The media had frequent updates on the news and in the paper immediately following his tragedy. And although they had initially announced that two were dead, we learned that it was only Jeremy – Miracle Number Three. What happened is the six-person crew had arrived late at the country home to install the large event tent for a wedding that weekend. The bride indicated where the tent was to be placed and the boys unloaded the vans and started installing. It was confirmed there had been no safety training, no supervisor present or inspection of the worksite. The tent was about two thirds erected when the pole they were lifting with a trolley mechanism from underneath the tent canopy, made contact with an overhead hydro line. Of the five young men who sustained electrical shock, one had minor injuries, two were seriously injured, one was critically injured. Jeremy was fatally electrocuted.
August 1, 2013 became a defining date … our life ‘before’ Jeremy’s death and new life ‘after’. However, a workplace tragedy holds other life complications: legal proceedings. Charges were laid nine months after his death, and another nine months passed with court appearances and delays before Jeremy’s case was heard. A guilty plea during the 90-minute proceeding ended with a fine. Although this was an important milestone, it would take another 2 ½ years before the Coroner’s Inquest was conducted.
Throughout this time, Threads of Life became my second family – Miracle Number Four. I was matched with a Volunteer Family Guide (VFG). She walked alongside me, then prepared me and held my hand throughout both court proceedings. Outside folks told me this was my ‘new normal’ … and I wanted to throttle somebody. There is nothing normal about your 21-year-old son being killed at his summer job. I now understood the concept of how one could curl up in a ball on the bed and not get up. Fortunately, my VFG helped me avoid this path, and I now try to reciprocate this support to other moms who find themselves on this journey.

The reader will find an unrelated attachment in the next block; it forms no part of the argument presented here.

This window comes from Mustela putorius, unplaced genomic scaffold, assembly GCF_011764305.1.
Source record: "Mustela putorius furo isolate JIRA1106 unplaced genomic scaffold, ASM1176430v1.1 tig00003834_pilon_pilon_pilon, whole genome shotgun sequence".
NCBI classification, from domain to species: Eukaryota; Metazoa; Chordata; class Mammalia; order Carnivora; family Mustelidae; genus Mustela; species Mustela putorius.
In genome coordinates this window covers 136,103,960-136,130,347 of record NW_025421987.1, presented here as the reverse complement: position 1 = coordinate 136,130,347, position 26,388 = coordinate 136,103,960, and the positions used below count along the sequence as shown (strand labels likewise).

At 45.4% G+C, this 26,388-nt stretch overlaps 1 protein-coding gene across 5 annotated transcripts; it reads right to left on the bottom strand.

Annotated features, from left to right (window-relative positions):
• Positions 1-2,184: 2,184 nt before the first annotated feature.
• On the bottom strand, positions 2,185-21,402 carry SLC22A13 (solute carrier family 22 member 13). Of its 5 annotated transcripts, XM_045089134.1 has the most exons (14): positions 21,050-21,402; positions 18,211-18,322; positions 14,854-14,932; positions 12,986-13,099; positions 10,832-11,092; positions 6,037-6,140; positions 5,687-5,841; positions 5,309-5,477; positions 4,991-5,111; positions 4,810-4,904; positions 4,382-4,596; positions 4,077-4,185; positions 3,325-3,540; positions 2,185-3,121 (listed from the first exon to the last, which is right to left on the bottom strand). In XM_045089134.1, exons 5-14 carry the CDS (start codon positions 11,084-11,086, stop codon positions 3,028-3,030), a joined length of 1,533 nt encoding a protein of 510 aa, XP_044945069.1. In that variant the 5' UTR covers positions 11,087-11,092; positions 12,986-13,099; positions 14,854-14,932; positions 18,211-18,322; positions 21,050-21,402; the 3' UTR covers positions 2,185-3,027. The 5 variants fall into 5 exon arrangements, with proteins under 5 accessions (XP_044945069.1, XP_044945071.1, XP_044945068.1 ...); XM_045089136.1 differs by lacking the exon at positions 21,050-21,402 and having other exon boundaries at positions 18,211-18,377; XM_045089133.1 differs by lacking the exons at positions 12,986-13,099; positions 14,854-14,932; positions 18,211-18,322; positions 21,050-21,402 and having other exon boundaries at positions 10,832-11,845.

Here is what I have learned over the past (almost) eight years:
- ‘Just do the next thing’, even when you think you can’t. Remember, small steps!
- Grief never ends but it does soften.
- You still have purpose in life – it is out there, just be open to it.
- You can find peace and joy in life again! Yes, even without your loved one or living with an injury.
For me this means striving to be a better mom, wife, daughter, sibling and friend. Helping others through their grief journey as a VFG and other support systems. Finding passion through the Speakers Bureau program to educate high school, college and university students, along with organizations in our communities – that workplace tragedies are 100 per cent preventable.
Jeremy would have turned 29 this past February, and I wonder how these past eight years would have matured him. He was quiet and somewhat shy until you got to know him, could light up the room with his smile, and friends loved him at social gatherings because they were in for a fun time. He was academically strong; was an antagonizing little brother to Kaitlyn yet admired in his own right. To me, he was a young man with good morals, character, and charisma, that was loving life to the fullest.
As I write this article, it is my 8th Mother’s Day without Jeremy, and this journey continues. Yes, it has been difficult, however miracles have risen out of this tragedy, and I am able to balance joy into my life again.